Diurnal variations and pulpal status: is there a need for FFT besides LDF?
The aim of this article was to investigate the use of laser Doppler flowmetry (LDF) combined with a fast Fourier transformation (FFT). LDF data in relation to three different scenarios were evaluated: (a) LDF records of a right central upper incisor of one patient were used for FFT analysis. These records were obtained by means of 30 pre-manufactured splints, handled by dentists without any experience in LDF recording. (b) Diurnal variations in one patient were analysed with LDF and FFT using 11 splints by one and same experienced investigator at four specific moments of the day. (c) Pulpal status was analysed using 17 splints. Eleven for a patient, standing as case model and six splints for six other patients. In this specific group, each patient had one vital and one non-vital central maxillary incisor and was analysed separately by LDF and FFT. The data of assessment (b) showed diurnal variations on LDF values of almost 80%, indicating that LDF registration is best performed in the same time period of the day. Data verification with FFT confirmed the findings without FFT of assessment (a) and (b). In assessment, (c) FFT demonstrated a clear distinction between a vital and a non-vital pulp for those cases with one vital tooth and one root canal treated tooth. In those cases with one vital incisor and the other traumatised, FFT was undeterminated. Considered that FFT was obtained after LDF recording and remained undeterminated for a decision in cases with decreasing pulpal blood flow in time, the added value of FFT in pulpal traumatology was minimal.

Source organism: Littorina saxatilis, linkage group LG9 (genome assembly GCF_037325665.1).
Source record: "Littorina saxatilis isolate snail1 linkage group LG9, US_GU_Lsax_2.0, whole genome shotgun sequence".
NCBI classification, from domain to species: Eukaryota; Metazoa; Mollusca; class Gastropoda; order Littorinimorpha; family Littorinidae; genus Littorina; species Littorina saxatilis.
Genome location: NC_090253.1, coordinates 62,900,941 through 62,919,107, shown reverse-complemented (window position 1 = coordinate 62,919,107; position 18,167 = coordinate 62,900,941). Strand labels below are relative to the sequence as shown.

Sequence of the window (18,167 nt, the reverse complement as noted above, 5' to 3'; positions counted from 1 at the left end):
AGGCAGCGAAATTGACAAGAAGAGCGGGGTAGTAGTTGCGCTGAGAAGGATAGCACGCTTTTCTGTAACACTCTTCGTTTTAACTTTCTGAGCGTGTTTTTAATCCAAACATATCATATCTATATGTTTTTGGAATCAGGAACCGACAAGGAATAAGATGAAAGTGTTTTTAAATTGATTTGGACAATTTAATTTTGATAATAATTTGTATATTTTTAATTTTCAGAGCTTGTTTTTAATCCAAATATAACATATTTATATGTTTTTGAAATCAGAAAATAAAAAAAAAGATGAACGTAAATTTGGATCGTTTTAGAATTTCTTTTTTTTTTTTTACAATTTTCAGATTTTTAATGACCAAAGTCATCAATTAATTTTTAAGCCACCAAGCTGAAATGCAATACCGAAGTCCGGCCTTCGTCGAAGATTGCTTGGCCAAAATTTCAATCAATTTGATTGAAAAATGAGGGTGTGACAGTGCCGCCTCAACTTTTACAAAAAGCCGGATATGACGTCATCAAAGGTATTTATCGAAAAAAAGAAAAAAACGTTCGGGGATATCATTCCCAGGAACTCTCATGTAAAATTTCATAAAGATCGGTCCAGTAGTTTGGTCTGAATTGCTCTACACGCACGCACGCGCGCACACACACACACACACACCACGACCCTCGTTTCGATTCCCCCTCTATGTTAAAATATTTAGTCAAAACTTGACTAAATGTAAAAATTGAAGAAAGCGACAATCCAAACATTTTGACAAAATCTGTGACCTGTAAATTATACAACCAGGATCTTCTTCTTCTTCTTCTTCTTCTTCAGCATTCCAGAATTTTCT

KeywordsCircadian rhythm Diurnal variations Laser Doppler flowmetry Pulpal blood flow Vitality test Fast Fourier transformation (FFT)
Dr. Rodney Gush (Moor Instr., Axminster, UK). Dr. Ellen Deschepper (Biostatistics Unit, Ghent University, Belgium).
Compliance with ethical standards
Conflict of interests
The authors declare that they have no conflict of interest.
The authors declare that the protocol of this article was approved by the Ghent University Hospital Ethical Committee, 2016/1525.
- 9.Ôberg PA (1990) Laser-Doppler flowmetry. Crit Review Biomed Engin 18:125–163Google Scholar
- 29.Roeykens HJ, De Moor RJ. Laser Doppler flowmetry (2016) In G. Olivi et al. Lasers in endodontics: scientific background and clinical applications, Springer International Publishing Switserland. p. 171–90Google Scholar
- 32.Siegert R, Klitzing L. (1996) Laser Doppler flow signal frequency analysis in physiological and drug modified nasal flow motion. HNO. Sep;44(9):497–502. GermanGoogle Scholar
- 33.Stansberry KB, Shapiro SA, Hill MA, McNitt PM, Meyer MD, Vinik AI. (1996) Impaired peripheral vasomotion in diabetes. Diabetes Care. Jul;19(7):715–721Google Scholar
- 36.Bračič M., McClintock P, Stefanovska A. (2000) Characteristic frequencies of the human blood distribution system. Stochastic and Chaotic Dynamics in the Lakes. Broomhead D. S, Luchinskaya E. A, McClintock P.V.E, Mullin T. Eds. Melville, NY: American Institute of Physics, 2000,146–53Google Scholar